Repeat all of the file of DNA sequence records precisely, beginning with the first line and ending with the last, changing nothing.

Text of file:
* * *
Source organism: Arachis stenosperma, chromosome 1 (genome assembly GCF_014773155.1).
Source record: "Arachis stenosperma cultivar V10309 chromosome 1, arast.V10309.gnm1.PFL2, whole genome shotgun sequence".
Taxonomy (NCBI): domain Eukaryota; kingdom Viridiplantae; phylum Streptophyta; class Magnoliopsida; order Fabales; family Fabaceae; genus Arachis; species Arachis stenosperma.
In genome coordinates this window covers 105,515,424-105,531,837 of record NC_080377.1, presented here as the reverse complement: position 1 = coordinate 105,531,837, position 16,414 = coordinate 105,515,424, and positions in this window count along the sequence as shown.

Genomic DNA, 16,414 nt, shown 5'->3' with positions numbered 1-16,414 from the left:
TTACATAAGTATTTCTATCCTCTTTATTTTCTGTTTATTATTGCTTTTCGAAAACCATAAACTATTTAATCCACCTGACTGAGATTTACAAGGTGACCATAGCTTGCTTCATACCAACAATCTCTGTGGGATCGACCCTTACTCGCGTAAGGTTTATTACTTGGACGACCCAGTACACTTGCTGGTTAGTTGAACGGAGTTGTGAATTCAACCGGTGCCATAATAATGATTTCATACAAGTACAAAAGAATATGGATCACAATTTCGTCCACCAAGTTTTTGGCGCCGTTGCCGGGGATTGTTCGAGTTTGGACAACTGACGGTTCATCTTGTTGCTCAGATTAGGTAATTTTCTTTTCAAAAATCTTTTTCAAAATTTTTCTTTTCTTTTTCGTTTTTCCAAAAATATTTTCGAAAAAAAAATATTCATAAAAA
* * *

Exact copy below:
Source organism: Arachis stenosperma, chromosome 1 (genome assembly GCF_014773155.1).
Source record: "Arachis stenosperma cultivar V10309 chromosome 1, arast.V10309.gnm1.PFL2, whole genome shotgun sequence".
Taxonomy (NCBI): domain Eukaryota; kingdom Viridiplantae; phylum Streptophyta; class Magnoliopsida; order Fabales; family Fabaceae; genus Arachis; species Arachis stenosperma.
In genome coordinates this window covers 105,515,424-105,531,837 of record NC_080377.1, presented here as the reverse complement: position 1 = coordinate 105,531,837, position 16,414 = coordinate 105,515,424, and positions in this window count along the sequence as shown.

Genomic DNA, 16,414 nt, shown 5'->3' with positions numbered 1-16,414 from the left:
TTACATAAGTATTTCTATCCTCTTTATTTTCTGTTTATTATTGCTTTTCGAAAACCATAAACTATTTAATCCACCTGACTGAGATTTACAAGGTGACCATAGCTTGCTTCATACCAACAATCTCTGTGGGATCGACCCTTACTCGCGTAAGGTTTATTACTTGGACGACCCAGTACACTTGCTGGTTAGTTGAACGGAGTTGTGAATTCAACCGGTGCCATAATAATGATTTCATACAAGTACAAAAGAATATGGATCACAATTTCGTCCACCAAGTTTTTGGCGCCGTTGCCGGGGATTGTTCGAGTTTGGACAACTGACGGTTCATCTTGTTGCTCAGATTAGGTAATTTTCTTTTCAAAAATCTTTTTCAAAATTTTTCTTTTCTTTTTCGTTTTTCCAAAAATATTTTCGAAAAAAAAATATTCATAAAAA